As a result, Russian casualties have been heavy in recent months. One picture posted on social media in January purportedly shows dozens of Russian bodies clustered close together, indicating they were mowed down by the Ukrainians.

In Bakhmut, Ukraine, the Russians continue to use Wagner mercenaries to make incremental gains despite heavy losses. Of the 40,000 Russian convicts who have joined Wagner, 80% have been killed or seriously wounded, András Rácz of the German Council on Foreign Relations told National Public Radio recently.

While Wagner mercenaries continue to carry out these frontal assaults as cannon fodder, the private military company is using this tactic much less in recent months, said Karolina Hird, a Russia Analyst at the Institute for the Study of War think tank in Washington, D.C.

“The Wagner Group likely experienced significant losses in attritional offensive operations in eastern Ukraine over the past few months,” Hird told Task & Purpose. “The high number of casualties — convicts and otherwise — is likely constraining the Wagner Group’s ability to continue offensive operations that accumulate casualties at such a high rate.”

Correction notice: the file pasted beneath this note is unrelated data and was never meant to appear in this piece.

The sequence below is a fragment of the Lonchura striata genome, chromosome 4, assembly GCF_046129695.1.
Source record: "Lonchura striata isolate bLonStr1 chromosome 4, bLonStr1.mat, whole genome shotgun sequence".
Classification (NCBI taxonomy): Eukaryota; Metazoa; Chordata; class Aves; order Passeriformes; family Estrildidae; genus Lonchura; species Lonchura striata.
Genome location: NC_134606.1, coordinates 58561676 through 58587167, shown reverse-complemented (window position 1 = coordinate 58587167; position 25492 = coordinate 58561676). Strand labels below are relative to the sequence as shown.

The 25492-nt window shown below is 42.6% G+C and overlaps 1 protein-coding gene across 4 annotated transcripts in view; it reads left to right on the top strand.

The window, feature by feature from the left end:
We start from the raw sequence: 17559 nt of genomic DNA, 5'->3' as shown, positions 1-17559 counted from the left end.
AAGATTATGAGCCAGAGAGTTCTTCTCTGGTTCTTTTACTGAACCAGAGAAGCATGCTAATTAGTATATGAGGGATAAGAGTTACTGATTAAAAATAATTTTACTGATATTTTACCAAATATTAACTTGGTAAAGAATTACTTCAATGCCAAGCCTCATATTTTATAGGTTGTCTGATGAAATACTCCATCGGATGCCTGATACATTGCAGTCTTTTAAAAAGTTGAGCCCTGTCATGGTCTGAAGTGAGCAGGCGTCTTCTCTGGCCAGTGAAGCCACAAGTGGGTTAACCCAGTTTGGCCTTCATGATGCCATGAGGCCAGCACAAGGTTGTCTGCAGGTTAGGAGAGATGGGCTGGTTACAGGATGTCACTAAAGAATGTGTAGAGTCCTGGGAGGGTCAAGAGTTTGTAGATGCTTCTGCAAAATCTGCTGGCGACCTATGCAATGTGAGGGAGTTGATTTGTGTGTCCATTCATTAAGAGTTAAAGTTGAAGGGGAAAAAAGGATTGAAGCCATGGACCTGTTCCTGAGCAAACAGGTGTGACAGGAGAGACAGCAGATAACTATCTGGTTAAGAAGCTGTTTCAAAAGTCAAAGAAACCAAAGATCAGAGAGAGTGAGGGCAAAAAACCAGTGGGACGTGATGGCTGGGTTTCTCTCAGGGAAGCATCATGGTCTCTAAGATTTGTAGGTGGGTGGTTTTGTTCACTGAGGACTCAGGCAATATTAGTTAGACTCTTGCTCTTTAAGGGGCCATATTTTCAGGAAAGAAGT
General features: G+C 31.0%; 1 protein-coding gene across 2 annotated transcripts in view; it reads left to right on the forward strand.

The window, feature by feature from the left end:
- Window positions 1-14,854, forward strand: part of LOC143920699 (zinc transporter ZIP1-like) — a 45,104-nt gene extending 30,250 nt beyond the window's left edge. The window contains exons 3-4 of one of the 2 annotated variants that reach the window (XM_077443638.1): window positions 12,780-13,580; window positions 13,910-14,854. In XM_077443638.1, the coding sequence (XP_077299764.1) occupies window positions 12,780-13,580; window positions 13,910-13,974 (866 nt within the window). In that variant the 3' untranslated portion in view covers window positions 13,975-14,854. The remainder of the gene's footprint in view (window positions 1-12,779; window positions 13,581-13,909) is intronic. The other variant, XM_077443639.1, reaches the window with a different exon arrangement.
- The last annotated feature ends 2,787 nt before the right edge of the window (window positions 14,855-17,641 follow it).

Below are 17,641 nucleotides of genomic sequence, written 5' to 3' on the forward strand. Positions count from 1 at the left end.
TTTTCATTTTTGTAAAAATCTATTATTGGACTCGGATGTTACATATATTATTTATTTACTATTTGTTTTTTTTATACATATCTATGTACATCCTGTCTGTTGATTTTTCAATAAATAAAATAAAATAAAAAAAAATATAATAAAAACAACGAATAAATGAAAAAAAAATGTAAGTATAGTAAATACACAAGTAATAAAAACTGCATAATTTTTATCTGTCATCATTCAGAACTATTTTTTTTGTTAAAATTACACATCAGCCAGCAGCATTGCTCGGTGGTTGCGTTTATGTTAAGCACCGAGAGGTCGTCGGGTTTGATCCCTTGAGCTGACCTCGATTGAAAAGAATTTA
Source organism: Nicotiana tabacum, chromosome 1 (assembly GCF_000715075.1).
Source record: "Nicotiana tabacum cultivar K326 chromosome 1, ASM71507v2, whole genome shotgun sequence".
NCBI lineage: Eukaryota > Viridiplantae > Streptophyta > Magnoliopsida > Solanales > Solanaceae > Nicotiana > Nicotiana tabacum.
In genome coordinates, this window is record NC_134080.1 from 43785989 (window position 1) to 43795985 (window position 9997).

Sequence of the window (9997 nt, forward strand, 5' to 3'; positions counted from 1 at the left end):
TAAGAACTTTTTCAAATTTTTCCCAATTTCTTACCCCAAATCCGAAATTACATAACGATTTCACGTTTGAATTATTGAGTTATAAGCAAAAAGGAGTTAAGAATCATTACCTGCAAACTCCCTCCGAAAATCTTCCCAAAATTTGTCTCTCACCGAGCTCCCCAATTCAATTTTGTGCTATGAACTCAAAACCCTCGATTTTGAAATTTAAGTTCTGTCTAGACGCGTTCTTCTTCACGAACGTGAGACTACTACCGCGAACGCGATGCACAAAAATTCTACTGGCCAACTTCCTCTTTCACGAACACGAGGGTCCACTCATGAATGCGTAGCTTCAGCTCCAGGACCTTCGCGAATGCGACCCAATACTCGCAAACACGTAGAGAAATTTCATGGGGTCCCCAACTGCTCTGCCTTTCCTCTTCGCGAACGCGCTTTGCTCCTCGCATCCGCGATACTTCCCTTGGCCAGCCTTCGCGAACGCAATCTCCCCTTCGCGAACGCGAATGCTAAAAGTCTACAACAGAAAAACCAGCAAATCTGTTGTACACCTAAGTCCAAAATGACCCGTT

America and China: Whose timeline is it anyway?


In recent years, Washington has become focused on when China will be ready to invade Taiwan. But while predictions such as 2027 and 2025 are driving much of the conversation about preparing for a conflict in the Pacific, Dustin Walker of the American Enterprise Institute believes that focusing on any specific timeline is missing the forest for the trees.

Will China invade Taiwan and, if so, when?

Attempts to answer this question are clouding rather than clarifying America’s national security debate. It’s long past time for policymakers and military leaders to stop speculating about China’s timeline for war and focus on America’s timeline for deterring it.